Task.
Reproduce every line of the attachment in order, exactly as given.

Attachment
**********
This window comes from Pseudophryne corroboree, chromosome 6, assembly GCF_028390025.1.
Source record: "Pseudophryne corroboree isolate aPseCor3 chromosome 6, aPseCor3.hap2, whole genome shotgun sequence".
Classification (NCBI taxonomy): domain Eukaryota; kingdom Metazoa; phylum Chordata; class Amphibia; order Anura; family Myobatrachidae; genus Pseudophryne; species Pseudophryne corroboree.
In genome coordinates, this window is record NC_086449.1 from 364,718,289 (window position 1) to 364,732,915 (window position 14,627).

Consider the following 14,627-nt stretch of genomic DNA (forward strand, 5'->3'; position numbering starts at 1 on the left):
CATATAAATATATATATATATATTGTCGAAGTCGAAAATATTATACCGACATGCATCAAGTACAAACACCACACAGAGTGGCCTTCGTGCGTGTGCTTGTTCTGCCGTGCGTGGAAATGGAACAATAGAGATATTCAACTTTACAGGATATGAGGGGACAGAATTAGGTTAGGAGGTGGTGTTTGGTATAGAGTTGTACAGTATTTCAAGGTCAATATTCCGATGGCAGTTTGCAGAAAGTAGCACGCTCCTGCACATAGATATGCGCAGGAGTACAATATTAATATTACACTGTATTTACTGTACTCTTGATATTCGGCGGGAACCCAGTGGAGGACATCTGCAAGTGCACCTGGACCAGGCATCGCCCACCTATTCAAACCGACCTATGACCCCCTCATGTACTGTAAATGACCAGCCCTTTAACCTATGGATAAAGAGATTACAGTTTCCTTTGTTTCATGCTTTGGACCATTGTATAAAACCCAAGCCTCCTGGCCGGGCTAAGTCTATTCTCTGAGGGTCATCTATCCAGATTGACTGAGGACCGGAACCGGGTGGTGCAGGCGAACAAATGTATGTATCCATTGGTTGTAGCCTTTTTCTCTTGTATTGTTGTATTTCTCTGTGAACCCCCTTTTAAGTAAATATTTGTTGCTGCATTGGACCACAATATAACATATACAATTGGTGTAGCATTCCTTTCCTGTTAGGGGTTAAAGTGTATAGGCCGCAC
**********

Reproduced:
This window comes from Pseudophryne corroboree, chromosome 6, assembly GCF_028390025.1.
Source record: "Pseudophryne corroboree isolate aPseCor3 chromosome 6, aPseCor3.hap2, whole genome shotgun sequence".
Classification (NCBI taxonomy): domain Eukaryota; kingdom Metazoa; phylum Chordata; class Amphibia; order Anura; family Myobatrachidae; genus Pseudophryne; species Pseudophryne corroboree.
In genome coordinates, this window is record NC_086449.1 from 364,718,289 (window position 1) to 364,732,915 (window position 14,627).

Consider the following 14,627-nt stretch of genomic DNA (forward strand, 5'->3'; position numbering starts at 1 on the left):
CATATAAATATATATATATATATTGTCGAAGTCGAAAATATTATACCGACATGCATCAAGTACAAACACCACACAGAGTGGCCTTCGTGCGTGTGCTTGTTCTGCCGTGCGTGGAAATGGAACAATAGAGATATTCAACTTTACAGGATATGAGGGGACAGAATTAGGTTAGGAGGTGGTGTTTGGTATAGAGTTGTACAGTATTTCAAGGTCAATATTCCGATGGCAGTTTGCAGAAAGTAGCACGCTCCTGCACATAGATATGCGCAGGAGTACAATATTAATATTACACTGTATTTACTGTACTCTTGATATTCGGCGGGAACCCAGTGGAGGACATCTGCAAGTGCACCTGGACCAGGCATCGCCCACCTATTCAAACCGACCTATGACCCCCTCATGTACTGTAAATGACCAGCCCTTTAACCTATGGATAAAGAGATTACAGTTTCCTTTGTTTCATGCTTTGGACCATTGTATAAAACCCAAGCCTCCTGGCCGGGCTAAGTCTATTCTCTGAGGGTCATCTATCCAGATTGACTGAGGACCGGAACCGGGTGGTGCAGGCGAACAAATGTATGTATCCATTGGTTGTAGCCTTTTTCTCTTGTATTGTTGTATTTCTCTGTGAACCCCCTTTTAAGTAAATATTTGTTGCTGCATTGGACCACAATATAACATATACAATTGGTGTAGCATTCCTTTCCTGTTAGGGGTTAAAGTGTATAGGCCGCAC